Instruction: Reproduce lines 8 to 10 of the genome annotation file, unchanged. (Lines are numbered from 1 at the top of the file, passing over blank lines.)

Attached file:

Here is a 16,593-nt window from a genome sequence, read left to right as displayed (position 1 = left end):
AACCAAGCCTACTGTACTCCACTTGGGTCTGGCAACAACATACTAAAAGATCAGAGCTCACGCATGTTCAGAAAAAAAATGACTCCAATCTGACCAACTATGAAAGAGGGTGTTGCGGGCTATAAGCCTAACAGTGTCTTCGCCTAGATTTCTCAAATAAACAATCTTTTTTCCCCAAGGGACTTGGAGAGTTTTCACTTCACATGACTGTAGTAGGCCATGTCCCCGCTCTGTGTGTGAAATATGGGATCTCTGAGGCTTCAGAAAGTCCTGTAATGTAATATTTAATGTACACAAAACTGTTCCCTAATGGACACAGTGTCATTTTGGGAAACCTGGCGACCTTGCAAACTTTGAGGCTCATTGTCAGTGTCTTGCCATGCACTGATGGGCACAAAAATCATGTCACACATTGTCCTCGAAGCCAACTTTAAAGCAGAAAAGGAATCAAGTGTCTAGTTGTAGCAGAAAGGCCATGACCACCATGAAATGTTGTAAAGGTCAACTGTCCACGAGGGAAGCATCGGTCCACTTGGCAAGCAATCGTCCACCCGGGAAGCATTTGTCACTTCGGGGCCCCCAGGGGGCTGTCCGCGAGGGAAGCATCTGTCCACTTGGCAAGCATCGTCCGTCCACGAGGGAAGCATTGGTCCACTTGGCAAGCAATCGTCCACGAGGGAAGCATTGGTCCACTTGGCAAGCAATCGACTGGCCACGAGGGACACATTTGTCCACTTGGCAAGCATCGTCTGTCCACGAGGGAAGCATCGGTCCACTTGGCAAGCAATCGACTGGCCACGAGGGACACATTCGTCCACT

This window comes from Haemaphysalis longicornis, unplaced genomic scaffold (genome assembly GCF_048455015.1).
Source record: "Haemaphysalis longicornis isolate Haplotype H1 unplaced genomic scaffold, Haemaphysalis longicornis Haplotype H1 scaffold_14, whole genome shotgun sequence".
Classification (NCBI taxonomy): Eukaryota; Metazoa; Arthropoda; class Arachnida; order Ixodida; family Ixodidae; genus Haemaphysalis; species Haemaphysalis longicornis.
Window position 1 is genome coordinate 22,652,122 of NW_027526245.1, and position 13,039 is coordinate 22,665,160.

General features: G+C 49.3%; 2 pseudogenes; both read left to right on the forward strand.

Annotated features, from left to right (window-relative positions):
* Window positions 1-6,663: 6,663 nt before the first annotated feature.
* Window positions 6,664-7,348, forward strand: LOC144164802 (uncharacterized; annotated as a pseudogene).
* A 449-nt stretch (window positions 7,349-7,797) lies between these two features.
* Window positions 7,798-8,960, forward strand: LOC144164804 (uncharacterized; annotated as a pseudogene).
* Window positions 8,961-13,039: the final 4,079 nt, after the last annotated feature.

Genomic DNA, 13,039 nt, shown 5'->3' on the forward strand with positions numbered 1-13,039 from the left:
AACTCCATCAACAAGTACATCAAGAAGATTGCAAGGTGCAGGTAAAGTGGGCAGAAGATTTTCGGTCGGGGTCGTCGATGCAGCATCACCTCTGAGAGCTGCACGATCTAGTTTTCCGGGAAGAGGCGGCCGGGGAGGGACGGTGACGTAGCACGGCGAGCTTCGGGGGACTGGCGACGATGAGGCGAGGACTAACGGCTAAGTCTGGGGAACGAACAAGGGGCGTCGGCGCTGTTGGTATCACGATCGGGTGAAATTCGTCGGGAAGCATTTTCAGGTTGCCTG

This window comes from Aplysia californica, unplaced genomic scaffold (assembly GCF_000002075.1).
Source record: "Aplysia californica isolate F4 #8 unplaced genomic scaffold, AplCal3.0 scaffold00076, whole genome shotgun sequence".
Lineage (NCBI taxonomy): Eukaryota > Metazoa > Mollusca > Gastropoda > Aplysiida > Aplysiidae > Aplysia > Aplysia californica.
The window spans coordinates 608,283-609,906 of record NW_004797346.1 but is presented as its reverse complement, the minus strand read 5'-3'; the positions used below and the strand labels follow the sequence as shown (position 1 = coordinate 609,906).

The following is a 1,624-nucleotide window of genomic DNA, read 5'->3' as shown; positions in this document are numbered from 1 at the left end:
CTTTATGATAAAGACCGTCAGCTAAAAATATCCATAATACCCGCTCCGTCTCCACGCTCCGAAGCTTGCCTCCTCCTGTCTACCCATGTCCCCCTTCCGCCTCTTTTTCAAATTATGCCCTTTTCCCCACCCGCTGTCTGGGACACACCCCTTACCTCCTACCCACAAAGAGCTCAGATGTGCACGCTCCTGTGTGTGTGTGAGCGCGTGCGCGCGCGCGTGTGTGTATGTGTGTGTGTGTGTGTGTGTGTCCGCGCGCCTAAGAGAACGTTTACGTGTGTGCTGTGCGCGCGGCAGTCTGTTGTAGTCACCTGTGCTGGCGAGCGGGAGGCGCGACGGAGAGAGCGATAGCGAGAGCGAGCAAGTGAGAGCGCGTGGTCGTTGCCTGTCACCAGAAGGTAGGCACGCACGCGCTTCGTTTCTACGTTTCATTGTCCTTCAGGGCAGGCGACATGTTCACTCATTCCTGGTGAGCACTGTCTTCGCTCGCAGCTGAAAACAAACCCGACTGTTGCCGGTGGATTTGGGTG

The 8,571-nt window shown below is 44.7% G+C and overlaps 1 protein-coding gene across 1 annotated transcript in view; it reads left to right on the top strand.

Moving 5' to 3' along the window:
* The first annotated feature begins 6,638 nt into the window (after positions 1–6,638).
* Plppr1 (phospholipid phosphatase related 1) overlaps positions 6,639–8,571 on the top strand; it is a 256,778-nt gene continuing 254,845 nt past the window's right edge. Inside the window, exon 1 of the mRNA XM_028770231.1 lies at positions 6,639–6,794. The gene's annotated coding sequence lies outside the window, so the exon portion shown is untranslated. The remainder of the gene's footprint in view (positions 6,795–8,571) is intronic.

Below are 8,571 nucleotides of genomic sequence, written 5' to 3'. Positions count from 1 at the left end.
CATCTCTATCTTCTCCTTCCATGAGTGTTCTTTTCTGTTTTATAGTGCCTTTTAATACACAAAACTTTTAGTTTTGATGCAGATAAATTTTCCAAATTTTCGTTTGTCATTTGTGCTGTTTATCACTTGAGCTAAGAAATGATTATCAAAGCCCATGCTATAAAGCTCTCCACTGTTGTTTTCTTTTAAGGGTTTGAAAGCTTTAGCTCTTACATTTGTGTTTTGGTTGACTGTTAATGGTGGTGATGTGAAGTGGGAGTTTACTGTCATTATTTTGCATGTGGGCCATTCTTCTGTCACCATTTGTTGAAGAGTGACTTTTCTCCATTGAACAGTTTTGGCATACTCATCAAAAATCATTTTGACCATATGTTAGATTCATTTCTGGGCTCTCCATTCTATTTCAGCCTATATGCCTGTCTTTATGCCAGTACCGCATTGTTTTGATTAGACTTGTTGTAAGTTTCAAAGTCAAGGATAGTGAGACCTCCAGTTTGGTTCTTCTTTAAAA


Annotated features, from left to right (window-relative positions):
* Window positions 1-6,663: 6,663 nt before the first annotated feature.
* Window positions 6,664-7,348, forward strand: LOC144164802 (uncharacterized; annotated as a pseudogene).